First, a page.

It was the first lecture of the year at the Psychoanalytic Center, and the speaker was already at the podium. The newly renovated College of Medicine lecture hall, with all its modern gadgetry and technical accoutrements, seemed at odds with the ethos of the event. The room was filled with mostly older men, some seemingly painfully so. One man in particular seemed to embody this with his fragile body, wrinkled face, and slow, deliberate steps that came about only with the assistance of a cane. As he made his way across the room, I scanned the faces of the attendees, some of whom I recognized as lecturers from the residency program I had recently graduated from, and wondered what they were thinking.
I knew I had felt this way before. I was reminded of time spent in sundry Catskill hotels that my parents would sometimes take me to as a child—grand resorts with names like the Concord, Browns, and Kutshers. These places, once filled with life, energy, and expectations, were then past their prime, merely shells of what they once had been. I imagined analytic society events in their heyday—the prestige, the power, and the affluence of that bygone era seem to stand in stark contrast to the evening’s surroundings, where the only available refreshments were a few bottles of Poland Spring water.
Other memories surfaced as well. I remembered the modest synagogue in Lake Carmel, N.Y., which had provided social and spiritual sustenance to two generations of New York Jews, including my grandparents and mother, who sought a summer refuge from city life in then-rural Putnam County. I recalled having been acutely aware of certain realities as I sat in that aging synagogue as a young teenager, brought by my grandfather. Like the audience at the analytic lecture, most of the congregants were many decades my senior, and I was distressed by the profound difference in age. As I listened to them reflect upon the good times they had enjoyed there or provide updates on the health woes of an elderly member, I was troubled. I thought about loss and the passing of an era, a time that not only was gone but could never be reexperienced, and I wondered whether their efforts to find a part-time rabbi or their struggle to maintain a minyan would all be for naught, merely last-ditch attempts by a dying organism to prolong its existence. I remembered thinking then that perhaps I could take the train up once a month and attend services; if nothing else, I would be able to hear stories about my grandparents and prolong the inevitable if only by a little bit.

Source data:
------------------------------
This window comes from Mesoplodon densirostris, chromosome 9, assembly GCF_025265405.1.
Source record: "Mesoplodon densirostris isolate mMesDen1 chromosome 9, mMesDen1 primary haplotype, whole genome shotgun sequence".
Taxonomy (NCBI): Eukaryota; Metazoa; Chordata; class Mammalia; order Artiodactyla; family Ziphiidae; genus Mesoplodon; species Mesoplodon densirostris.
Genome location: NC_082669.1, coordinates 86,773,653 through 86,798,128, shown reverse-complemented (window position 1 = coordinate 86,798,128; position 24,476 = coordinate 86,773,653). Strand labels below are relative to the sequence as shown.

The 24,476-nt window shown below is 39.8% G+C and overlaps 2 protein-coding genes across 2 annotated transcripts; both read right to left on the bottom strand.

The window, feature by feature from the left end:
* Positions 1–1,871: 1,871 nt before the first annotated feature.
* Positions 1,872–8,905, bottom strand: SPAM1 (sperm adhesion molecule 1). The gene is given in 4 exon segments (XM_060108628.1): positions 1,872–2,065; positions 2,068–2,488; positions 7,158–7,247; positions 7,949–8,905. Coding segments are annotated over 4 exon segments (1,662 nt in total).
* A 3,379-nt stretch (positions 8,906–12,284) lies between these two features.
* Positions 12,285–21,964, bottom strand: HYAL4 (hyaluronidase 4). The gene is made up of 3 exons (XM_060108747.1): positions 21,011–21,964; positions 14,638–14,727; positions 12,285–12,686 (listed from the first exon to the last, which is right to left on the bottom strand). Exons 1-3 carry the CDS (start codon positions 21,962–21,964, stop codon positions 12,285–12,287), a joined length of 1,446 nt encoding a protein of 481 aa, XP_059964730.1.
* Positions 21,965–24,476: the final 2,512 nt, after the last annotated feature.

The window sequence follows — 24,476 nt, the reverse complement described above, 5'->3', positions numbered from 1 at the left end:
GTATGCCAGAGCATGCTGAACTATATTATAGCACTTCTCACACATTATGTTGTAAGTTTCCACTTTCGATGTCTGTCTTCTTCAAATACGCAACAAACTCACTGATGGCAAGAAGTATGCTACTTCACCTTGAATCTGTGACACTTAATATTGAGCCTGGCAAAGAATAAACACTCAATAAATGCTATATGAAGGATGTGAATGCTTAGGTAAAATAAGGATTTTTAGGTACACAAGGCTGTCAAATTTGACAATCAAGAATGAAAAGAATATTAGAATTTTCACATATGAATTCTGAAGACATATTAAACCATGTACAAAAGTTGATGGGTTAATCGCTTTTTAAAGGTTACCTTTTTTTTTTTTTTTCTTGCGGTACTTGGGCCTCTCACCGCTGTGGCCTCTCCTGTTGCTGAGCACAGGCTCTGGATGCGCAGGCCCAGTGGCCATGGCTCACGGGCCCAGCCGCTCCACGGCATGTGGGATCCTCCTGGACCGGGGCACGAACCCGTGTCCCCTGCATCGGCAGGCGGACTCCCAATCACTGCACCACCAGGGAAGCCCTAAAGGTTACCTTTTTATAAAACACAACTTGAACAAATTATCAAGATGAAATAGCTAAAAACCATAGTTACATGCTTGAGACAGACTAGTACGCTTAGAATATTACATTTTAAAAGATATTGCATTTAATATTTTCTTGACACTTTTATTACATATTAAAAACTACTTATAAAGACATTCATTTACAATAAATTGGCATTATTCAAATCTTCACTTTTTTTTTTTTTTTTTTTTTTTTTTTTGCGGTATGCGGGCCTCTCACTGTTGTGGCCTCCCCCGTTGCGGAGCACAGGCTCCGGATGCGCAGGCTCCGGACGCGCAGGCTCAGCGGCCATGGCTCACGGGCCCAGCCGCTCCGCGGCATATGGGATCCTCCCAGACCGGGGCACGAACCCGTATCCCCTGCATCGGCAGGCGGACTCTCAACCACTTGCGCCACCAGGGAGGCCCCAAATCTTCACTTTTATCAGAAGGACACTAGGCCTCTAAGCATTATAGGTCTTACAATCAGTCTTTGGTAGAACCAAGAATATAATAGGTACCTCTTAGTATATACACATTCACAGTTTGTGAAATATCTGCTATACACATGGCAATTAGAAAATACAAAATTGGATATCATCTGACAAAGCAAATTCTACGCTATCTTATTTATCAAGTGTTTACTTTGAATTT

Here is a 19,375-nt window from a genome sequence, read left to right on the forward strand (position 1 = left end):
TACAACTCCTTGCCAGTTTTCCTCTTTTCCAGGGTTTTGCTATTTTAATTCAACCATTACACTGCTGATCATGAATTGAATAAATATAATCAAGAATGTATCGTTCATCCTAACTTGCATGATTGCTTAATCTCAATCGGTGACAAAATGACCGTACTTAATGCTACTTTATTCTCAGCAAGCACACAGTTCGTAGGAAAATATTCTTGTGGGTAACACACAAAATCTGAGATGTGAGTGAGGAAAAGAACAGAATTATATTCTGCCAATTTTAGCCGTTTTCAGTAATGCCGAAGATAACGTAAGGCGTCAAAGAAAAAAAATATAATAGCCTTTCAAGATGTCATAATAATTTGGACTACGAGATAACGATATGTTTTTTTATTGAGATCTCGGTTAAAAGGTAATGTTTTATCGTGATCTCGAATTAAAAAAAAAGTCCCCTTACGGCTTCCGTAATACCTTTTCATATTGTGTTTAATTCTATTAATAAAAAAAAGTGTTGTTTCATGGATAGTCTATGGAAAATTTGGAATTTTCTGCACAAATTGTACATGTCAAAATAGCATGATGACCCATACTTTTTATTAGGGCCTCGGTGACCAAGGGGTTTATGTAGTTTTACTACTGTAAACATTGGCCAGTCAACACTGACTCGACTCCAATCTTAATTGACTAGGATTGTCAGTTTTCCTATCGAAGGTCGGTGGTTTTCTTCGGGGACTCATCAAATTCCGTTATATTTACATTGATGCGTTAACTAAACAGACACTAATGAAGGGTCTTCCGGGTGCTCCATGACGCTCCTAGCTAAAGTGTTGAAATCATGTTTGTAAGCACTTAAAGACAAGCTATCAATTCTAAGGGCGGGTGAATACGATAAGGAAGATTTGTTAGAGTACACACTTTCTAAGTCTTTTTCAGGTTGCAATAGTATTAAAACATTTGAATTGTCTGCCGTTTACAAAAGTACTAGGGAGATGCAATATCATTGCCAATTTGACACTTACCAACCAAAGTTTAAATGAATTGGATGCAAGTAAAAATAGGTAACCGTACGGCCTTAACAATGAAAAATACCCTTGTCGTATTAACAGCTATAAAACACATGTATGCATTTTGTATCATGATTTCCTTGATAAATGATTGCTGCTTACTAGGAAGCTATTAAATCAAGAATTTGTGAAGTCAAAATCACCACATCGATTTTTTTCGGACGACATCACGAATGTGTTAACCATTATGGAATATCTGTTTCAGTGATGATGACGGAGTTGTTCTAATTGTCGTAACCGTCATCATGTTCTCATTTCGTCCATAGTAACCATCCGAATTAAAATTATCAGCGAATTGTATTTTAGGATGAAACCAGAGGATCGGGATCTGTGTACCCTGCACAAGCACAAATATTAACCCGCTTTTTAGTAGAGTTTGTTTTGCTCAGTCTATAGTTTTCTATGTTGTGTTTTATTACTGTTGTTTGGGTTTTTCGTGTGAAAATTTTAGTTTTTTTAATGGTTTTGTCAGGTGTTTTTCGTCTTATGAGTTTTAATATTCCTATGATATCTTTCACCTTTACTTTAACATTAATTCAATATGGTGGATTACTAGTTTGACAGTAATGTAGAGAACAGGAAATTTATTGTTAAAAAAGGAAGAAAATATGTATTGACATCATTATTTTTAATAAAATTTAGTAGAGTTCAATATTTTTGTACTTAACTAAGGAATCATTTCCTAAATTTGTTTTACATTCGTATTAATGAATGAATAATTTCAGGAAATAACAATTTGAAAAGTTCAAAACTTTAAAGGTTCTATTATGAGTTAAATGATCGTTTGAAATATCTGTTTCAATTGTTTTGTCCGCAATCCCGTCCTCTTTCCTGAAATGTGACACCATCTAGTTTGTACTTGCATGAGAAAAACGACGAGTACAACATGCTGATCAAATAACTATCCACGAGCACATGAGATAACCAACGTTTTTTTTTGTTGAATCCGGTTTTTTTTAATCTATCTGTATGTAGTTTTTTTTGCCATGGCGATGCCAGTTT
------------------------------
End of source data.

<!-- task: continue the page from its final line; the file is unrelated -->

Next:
My consciousness was brought back to the present and to the lecture being given—an insightful analysis of the Oedipus story and this classic’s relevance to contemporary work. The presentation focused on the protagonist’s reversal of fortune—Oedipus’s having been transformed from an active subject to a passive object, having been changed from a powerful and seemingly indestructible king to a blind and feeble outcast.
As I sat and listened, I contemplated the ostensibly tragic trajectory of the analytic movement. Once the dominant paradigm within organized psychiatry, the psychoanalytic movement, like Oedipus, now seemed more like a blind, exiled, aged king. And yet it remains because it continues to contribute something valuable to psychiatry. As a system of understanding mental life that seeks to give meaning to successes and failures, reversals of fortune, aging, and loss and to explore conflicts regarding love, aggression, and sex, psychoanalysis continues to speak to patients and practitioners alike in meaningful ways. I was exactly where I wanted to be.